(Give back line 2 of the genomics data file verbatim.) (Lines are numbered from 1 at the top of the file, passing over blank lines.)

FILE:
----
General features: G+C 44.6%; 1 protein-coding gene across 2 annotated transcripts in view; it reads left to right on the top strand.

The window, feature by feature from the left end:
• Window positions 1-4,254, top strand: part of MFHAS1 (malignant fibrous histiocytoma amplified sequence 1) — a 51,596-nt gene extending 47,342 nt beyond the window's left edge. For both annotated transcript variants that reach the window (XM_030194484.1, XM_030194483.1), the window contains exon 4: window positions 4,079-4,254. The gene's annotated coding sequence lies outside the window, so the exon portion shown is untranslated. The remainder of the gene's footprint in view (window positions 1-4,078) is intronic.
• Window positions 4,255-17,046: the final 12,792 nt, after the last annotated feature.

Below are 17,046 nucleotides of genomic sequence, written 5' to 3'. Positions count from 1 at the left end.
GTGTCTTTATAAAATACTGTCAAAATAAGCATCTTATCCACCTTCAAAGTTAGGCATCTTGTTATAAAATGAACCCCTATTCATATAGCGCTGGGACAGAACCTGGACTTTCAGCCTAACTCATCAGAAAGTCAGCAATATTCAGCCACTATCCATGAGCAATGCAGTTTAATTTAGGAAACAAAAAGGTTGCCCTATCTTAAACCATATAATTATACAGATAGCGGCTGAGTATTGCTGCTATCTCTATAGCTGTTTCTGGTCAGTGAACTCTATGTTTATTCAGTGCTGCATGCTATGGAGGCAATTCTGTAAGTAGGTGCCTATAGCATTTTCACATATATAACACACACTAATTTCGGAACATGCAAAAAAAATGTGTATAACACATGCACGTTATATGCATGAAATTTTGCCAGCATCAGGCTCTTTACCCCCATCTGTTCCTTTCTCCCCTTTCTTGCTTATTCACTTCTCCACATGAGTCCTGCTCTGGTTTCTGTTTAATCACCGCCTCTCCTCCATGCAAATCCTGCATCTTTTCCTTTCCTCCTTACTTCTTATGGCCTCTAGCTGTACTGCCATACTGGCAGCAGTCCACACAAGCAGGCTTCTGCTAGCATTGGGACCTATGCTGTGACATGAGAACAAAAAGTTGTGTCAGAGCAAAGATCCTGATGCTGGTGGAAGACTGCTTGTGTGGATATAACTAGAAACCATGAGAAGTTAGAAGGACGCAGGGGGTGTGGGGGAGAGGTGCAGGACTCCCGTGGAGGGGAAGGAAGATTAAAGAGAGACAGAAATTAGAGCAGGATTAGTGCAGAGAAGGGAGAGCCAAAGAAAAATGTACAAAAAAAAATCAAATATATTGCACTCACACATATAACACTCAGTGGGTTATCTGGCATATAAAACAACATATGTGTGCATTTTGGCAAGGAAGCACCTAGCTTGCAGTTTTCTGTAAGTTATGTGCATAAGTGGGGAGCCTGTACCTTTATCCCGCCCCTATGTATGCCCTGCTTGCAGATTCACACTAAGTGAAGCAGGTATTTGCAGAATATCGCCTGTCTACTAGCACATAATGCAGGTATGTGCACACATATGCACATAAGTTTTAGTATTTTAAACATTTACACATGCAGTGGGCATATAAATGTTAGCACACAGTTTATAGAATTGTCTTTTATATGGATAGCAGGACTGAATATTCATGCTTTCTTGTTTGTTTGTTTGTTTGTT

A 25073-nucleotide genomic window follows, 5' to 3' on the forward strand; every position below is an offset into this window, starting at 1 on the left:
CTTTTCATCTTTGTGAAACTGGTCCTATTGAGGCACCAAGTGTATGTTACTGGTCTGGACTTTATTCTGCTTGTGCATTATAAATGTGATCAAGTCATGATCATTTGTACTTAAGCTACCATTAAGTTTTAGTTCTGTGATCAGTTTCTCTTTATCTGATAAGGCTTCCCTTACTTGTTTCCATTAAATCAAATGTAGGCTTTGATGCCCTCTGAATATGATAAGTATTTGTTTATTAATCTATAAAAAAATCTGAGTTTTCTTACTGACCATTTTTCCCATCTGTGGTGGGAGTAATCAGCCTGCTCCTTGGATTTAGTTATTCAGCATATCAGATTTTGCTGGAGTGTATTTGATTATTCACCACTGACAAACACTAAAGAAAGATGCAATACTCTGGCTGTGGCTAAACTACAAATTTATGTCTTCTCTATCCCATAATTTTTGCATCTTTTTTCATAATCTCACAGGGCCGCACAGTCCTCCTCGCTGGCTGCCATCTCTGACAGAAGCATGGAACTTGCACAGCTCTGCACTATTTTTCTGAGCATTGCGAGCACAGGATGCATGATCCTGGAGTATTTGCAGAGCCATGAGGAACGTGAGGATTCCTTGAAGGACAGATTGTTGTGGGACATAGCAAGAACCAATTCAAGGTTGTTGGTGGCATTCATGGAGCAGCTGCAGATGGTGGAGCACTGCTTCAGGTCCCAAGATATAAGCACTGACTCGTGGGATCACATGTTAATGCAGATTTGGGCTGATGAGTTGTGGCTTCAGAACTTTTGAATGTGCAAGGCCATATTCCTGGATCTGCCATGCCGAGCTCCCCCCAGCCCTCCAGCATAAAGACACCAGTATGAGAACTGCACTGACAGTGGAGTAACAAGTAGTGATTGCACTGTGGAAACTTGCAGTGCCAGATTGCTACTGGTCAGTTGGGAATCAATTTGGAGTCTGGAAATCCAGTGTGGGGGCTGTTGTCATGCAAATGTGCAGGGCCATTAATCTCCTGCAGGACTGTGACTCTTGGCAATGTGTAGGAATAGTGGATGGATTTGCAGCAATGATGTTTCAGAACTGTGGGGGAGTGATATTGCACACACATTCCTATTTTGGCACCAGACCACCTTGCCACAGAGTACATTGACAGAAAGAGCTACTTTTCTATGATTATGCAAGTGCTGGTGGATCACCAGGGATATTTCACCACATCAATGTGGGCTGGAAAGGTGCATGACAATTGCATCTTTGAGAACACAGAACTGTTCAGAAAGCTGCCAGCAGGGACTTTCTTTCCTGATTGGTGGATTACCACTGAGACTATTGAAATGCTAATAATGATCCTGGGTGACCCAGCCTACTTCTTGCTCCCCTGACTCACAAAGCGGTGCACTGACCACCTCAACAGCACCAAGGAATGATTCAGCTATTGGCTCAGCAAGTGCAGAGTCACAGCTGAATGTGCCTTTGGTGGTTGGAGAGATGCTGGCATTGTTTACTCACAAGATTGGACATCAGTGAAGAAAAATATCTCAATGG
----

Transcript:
The window, feature by feature from the left end: